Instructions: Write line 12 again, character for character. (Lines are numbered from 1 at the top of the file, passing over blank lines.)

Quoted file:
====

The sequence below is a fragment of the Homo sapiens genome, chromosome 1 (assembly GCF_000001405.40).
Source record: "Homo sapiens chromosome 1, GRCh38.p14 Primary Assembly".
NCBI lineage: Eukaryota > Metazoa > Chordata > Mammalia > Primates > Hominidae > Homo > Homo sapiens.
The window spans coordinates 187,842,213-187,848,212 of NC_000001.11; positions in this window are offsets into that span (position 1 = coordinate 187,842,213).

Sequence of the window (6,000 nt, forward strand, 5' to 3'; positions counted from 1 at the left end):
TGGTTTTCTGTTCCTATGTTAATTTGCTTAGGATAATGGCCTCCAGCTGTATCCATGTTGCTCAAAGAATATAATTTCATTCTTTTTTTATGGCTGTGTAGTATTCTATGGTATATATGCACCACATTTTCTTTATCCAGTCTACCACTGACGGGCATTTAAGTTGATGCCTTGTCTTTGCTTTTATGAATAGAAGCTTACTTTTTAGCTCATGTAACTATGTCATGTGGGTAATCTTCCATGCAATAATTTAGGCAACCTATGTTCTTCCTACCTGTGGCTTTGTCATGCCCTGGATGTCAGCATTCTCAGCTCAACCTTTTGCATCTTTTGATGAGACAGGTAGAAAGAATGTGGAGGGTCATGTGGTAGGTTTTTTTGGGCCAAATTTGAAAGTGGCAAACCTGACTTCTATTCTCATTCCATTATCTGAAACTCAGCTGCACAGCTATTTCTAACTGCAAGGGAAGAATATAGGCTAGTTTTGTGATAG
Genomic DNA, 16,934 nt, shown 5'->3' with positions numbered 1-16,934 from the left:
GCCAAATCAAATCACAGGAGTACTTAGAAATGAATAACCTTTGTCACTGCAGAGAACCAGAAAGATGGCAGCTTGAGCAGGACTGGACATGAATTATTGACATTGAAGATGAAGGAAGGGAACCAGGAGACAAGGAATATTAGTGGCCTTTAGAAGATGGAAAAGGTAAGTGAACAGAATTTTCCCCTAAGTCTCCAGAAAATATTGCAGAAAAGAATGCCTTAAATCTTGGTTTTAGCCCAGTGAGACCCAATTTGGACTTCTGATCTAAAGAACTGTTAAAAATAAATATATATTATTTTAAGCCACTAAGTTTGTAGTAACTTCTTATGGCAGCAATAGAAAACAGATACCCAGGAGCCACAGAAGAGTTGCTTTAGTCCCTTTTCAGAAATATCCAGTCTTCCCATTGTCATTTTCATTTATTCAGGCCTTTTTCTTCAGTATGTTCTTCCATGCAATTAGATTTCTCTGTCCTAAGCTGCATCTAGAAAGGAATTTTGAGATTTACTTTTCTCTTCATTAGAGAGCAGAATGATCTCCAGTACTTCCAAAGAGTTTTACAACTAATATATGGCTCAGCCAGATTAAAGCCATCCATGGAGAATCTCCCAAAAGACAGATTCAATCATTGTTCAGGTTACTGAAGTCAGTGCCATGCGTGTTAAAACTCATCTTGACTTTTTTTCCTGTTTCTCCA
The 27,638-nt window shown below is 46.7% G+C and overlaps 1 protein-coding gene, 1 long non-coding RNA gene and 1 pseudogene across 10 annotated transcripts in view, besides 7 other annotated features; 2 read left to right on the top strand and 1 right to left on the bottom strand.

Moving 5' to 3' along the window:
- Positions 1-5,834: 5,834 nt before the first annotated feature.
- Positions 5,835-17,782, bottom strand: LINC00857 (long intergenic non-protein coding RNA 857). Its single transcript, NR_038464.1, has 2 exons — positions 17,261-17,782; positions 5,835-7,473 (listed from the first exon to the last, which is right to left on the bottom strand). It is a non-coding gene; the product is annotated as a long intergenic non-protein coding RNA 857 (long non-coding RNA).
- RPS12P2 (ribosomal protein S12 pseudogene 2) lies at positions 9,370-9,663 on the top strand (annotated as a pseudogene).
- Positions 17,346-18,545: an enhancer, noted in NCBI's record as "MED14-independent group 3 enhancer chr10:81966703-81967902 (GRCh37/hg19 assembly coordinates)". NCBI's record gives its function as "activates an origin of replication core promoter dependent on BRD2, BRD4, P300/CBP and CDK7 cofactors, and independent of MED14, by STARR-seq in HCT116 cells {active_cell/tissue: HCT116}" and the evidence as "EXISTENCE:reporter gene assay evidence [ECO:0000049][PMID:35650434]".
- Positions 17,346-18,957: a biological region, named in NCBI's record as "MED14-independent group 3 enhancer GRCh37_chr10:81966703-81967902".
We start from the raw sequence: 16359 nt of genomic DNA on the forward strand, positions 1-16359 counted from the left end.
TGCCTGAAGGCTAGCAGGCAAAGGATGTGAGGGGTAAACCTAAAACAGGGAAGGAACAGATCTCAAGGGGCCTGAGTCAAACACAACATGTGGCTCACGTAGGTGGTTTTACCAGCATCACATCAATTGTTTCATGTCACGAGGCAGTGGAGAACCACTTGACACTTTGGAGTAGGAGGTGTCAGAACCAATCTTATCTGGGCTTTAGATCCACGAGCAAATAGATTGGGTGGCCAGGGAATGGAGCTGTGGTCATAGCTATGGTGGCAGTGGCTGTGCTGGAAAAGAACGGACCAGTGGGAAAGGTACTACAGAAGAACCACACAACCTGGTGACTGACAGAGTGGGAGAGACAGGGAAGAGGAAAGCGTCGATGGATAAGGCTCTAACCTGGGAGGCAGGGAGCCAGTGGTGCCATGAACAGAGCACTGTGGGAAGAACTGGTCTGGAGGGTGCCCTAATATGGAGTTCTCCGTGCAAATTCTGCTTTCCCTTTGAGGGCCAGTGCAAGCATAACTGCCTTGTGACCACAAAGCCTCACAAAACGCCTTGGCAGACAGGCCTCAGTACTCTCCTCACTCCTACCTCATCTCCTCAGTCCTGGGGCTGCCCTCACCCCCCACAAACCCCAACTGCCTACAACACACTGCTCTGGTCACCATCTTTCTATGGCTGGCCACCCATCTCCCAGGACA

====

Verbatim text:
- Positions 5,835-17,782, bottom strand: LINC00857 (long intergenic non-protein coding RNA 857). Its single transcript, NR_038464.1, has 2 exons — positions 17,261-17,782; positions 5,835-7,473 (listed from the first exon to the last, which is right to left on the bottom strand). It is a non-coding gene; the product is annotated as a long intergenic non-protein coding RNA 857 (long non-coding RNA).